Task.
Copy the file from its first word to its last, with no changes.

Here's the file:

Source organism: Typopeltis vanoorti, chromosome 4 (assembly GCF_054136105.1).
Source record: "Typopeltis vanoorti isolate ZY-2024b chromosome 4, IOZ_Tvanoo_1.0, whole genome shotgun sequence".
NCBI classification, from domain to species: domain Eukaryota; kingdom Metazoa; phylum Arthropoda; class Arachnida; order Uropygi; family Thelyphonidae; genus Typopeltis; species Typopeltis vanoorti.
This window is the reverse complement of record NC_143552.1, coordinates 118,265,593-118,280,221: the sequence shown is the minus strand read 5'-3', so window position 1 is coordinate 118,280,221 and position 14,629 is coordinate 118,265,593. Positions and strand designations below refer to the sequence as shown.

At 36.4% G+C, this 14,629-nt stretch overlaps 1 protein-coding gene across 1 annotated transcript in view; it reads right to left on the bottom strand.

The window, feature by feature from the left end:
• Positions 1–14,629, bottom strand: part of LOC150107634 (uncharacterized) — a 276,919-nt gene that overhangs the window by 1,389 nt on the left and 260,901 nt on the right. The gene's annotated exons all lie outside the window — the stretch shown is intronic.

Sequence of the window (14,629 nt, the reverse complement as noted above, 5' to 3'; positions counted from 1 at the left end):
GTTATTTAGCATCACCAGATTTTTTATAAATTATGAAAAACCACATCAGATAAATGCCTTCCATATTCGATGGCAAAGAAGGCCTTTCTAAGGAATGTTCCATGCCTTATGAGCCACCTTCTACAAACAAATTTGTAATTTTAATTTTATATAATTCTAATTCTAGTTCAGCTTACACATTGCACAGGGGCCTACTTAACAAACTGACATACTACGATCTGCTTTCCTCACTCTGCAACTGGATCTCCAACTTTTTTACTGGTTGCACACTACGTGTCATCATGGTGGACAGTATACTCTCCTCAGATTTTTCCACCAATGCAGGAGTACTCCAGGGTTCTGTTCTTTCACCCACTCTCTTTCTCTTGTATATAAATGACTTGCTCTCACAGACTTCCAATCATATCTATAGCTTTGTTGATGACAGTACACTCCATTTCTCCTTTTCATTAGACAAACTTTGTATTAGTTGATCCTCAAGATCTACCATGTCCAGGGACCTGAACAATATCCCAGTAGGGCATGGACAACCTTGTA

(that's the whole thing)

Source organism: Typopeltis vanoorti, chromosome 4 (assembly GCF_054136105.1).
Source record: "Typopeltis vanoorti isolate ZY-2024b chromosome 4, IOZ_Tvanoo_1.0, whole genome shotgun sequence".
NCBI classification, from domain to species: domain Eukaryota; kingdom Metazoa; phylum Arthropoda; class Arachnida; order Uropygi; family Thelyphonidae; genus Typopeltis; species Typopeltis vanoorti.
This window is the reverse complement of record NC_143552.1, coordinates 118,265,593-118,280,221: the sequence shown is the minus strand read 5'-3', so window position 1 is coordinate 118,280,221 and position 14,629 is coordinate 118,265,593. Positions and strand designations below refer to the sequence as shown.

At 36.4% G+C, this 14,629-nt stretch overlaps 1 protein-coding gene across 1 annotated transcript in view; it reads right to left on the bottom strand.

The window, feature by feature from the left end:
• Positions 1–14,629, bottom strand: part of LOC150107634 (uncharacterized) — a 276,919-nt gene that overhangs the window by 1,389 nt on the left and 260,901 nt on the right. The gene's annotated exons all lie outside the window — the stretch shown is intronic.

Sequence of the window (14,629 nt, the reverse complement as noted above, 5' to 3'; positions counted from 1 at the left end):
GTTATTTAGCATCACCAGATTTTTTATAAATTATGAAAAACCACATCAGATAAATGCCTTCCATATTCGATGGCAAAGAAGGCCTTTCTAAGGAATGTTCCATGCCTTATGAGCCACCTTCTACAAACAAATTTGTAATTTTAATTTTATATAATTCTAATTCTAGTTCAGCTTACACATTGCACAGGGGCCTACTTAACAAACTGACATACTACGATCTGCTTTCCTCACTCTGCAACTGGATCTCCAACTTTTTTACTGGTTGCACACTACGTGTCATCATGGTGGACAGTATACTCTCCTCAGATTTTTCCACCAATGCAGGAGTACTCCAGGGTTCTGTTCTTTCACCCACTCTCTTTCTCTTGTATATAAATGACTTGCTCTCACAGACTTCCAATCATATCTATAGCTTTGTTGATGACAGTACACTCCATTTCTCCTTTTCATTAGACAAACTTTGTATTAGTTGATCCTCAAGATCTACCATGTCCAGGGACCTGAACAATATCCCAGTAGGGCATGGACAACCTTGTA